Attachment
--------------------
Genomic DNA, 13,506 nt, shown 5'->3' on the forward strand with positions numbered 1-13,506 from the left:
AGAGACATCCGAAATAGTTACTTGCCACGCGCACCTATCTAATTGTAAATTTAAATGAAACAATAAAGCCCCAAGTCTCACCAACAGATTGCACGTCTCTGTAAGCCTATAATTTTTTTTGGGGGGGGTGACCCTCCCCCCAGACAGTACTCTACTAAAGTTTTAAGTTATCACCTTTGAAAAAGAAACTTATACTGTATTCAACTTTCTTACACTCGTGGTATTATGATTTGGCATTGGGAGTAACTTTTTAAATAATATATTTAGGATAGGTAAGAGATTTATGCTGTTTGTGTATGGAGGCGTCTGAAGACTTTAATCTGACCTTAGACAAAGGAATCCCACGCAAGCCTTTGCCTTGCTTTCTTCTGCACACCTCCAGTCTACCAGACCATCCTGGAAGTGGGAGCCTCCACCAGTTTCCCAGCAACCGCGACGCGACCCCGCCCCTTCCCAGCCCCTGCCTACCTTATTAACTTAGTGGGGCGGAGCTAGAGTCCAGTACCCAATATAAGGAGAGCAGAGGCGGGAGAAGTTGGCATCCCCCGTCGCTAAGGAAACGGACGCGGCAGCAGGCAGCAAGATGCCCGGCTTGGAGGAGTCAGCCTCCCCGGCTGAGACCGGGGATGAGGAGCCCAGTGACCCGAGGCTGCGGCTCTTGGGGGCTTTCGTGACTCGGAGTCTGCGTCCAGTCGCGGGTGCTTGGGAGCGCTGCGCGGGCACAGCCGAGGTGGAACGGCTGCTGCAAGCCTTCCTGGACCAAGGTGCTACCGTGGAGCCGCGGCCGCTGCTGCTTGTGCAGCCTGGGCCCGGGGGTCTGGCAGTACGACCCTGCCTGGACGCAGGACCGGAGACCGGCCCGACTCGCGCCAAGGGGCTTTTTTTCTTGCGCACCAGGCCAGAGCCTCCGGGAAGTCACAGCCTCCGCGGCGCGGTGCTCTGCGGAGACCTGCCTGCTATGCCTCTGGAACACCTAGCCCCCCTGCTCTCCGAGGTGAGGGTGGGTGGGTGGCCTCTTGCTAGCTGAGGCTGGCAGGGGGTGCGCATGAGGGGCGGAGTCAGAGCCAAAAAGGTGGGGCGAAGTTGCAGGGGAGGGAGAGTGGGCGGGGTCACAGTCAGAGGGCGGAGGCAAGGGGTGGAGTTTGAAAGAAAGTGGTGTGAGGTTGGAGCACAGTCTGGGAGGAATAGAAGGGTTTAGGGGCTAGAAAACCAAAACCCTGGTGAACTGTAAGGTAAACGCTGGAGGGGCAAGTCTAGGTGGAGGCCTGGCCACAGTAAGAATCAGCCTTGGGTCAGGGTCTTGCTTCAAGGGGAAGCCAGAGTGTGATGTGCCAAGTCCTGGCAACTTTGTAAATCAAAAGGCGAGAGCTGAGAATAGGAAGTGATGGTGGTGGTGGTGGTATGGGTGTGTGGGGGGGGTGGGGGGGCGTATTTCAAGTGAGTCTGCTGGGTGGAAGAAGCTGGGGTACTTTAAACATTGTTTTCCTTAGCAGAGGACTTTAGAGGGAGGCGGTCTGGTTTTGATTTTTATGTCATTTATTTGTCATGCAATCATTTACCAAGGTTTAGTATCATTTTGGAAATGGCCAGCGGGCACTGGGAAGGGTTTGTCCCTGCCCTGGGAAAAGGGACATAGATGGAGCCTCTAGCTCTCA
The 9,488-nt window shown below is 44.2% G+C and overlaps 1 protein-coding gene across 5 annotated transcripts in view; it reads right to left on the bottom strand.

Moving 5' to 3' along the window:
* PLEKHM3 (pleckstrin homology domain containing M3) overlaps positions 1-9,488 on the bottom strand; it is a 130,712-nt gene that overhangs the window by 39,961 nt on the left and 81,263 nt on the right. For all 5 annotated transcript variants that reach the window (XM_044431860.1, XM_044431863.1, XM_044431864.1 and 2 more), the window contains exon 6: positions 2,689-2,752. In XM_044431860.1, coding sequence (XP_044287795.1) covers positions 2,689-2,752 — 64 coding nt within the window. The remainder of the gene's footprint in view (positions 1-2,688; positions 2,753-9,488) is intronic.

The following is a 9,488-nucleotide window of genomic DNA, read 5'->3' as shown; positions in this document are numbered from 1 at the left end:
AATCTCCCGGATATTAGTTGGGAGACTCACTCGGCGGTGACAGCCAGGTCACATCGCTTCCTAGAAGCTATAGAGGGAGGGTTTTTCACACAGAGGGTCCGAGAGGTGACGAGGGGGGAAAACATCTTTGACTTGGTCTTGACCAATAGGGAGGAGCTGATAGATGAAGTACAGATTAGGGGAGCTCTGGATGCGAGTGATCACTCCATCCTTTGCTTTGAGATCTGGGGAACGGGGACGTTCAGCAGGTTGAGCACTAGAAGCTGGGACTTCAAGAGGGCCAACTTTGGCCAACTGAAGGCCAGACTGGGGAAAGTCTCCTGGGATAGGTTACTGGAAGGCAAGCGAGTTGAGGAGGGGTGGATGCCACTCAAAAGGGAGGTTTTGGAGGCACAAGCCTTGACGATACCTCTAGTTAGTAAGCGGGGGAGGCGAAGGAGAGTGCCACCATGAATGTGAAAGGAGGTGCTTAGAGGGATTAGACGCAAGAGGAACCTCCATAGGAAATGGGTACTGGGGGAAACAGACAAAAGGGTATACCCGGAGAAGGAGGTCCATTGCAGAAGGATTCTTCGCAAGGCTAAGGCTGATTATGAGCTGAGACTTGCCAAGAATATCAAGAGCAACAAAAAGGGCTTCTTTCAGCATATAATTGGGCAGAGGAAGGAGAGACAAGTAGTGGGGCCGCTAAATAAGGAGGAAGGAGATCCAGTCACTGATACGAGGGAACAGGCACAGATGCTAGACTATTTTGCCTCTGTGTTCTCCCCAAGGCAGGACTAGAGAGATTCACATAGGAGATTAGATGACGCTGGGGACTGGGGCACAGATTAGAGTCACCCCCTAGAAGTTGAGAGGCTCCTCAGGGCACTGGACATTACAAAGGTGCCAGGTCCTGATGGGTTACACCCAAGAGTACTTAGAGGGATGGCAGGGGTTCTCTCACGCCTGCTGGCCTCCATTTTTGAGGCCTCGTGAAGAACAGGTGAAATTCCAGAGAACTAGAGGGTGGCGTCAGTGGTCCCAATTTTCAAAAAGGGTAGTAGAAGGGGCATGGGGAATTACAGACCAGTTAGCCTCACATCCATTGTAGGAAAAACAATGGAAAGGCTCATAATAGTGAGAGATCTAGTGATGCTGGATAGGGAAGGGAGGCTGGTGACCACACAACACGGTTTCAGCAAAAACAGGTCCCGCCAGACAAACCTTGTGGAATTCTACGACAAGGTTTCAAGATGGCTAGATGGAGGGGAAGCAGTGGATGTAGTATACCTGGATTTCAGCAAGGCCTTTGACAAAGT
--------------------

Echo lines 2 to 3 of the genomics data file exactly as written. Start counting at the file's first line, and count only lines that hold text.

AGAGACATCCGAAATAGTTACTTGCCACGCGCACCTATCTAATTGTAAATTTAAATGAAACAATAAAGCCCCAAGTCTCACCAACAGATTGCACGTCTCTGTAAGCCTATAATTTTTTTTGGGGGGGGTGACCCTCCCCCCAGACAGTACTCTACTAAAGTTTTAAGTTATCACCTTTGAAAAAGAAACTTATACTGTATTCAACTTTCTTACACTCGTGGTATTATGATTTGGCATTGGGAGTAACTTTTTAAATAATATATTTAGGATAGGTAAGAGATTTATGCTGTTTGTGTATGGAGGCGTCTGAAGACTTTAATCTGACCTTAGACAAAGGAATCCCACGCAAGCCTTTGCCTTGCTTTCTTCTGCACACCTCCAGTCTACCAGACCATCCTGGAAGTGGGAGCCTCCACCAGTTTCCCAGCAACCGCGACGCGACCCCGCCCCTTCCCAGCCCCTGCCTACCTTATTAACTTAGTGGGGCGGAGCTAGAGTCCAGTACCCAATATAAGGAGAGCAGAGGCGGGAGAAGTTGGCATCCCCCGTCGCTAAGGAAACGGACGCGGCAGCAGGCAGCAAGATGCCCGGCTTGGAGGAGTCAGCCTCCCCGGCTGAGACCGGGGATGAGGAGCCCAGTGACCCGAGGCTGCGGCTCTTGGGGGCTTTCGTGACTCGGAGTCTGCGTCCAGTCGCGGGTGCTTGGGAGCGCTGCGCGGGCACAGCCGAGGTGGAACGGCTGCTGCAAGCCTTCCTGGACCAAGGTGCTACCGTGGAGCCGCGGCCGCTGCTGCTTGTGCAGCCTGGGCCCGGGGGTCTGGCAGTACGACCCTGCCTGGACGCAGGACCGGAGACCGGCCCGACTCGCGCCAAGGGGCTTTTTTTCTTGCGCACCAGGCCAGAGCCTCCGGGAAGTCACAGCCTCCGCGGCGCGGTGCTCTGCGGAGACCTGCCTGCTATGCCTCTGGAACACCTAGCCCCCCTGCTCTCCGAGGTGAGGGTGGGTGGGTGGCCTCTTGCTAGCTGAGGCTGGCAGGGGGTGCGCATGAGGGGCGGAGTCAGAGCCAAAAAGGTGGGGCGAAGTTGCAGGGGAGGGAGAGTGGGCGGGGTCACAGTCAGAGGGCGGAGGCAAGGGGTGGAGTTTGAAAGAAAGTGGTGTGAGGTTGGAGCACAGTCTGGGAGGAATAGAAGGGTTTAGGGGCTAGAAAACCAAAACCCTGGTGAACTGTAAGGTAAACGCTGGAGGGGCAAGTCTAGGTGGAGGCCTGGCCACAGTAAGAATCAGCCTTGGGTCAGGGTCTTGCTTCAAGGGGAAGCCAGAGTGTGATGTGCCAAGTCCTGGCAACTTTGTAAATCAAAAGGCGAGAGCTGAGAATAGGAAGTGATGGTGGTGGTGGTGGTATGGGTGTGTGGGGGGGGTGGGGGGGCGTATTTCAAGTGAGTCTGCTGGGTGGAAGAAGCTGGGGTACTTTAAACATTGTTTTCCTTAGCAGAGGACTTTAGAGGGAGGCGGTCTGGTTTTGATTTTTATGTCATTTATTTGTCATGCAATCATTTACCAAGGTTTAGTATCATTTTGGAAATGGCCAGCGGGCACTGGGAAGGGTTTGTCCCTGCCCTGGGAAAAGGGACATAGATGGAGCCTCTAGCTCTCA
The 9,488-nt window shown below is 44.2% G+C and overlaps 1 protein-coding gene across 5 annotated transcripts in view; it reads right to left on the bottom strand.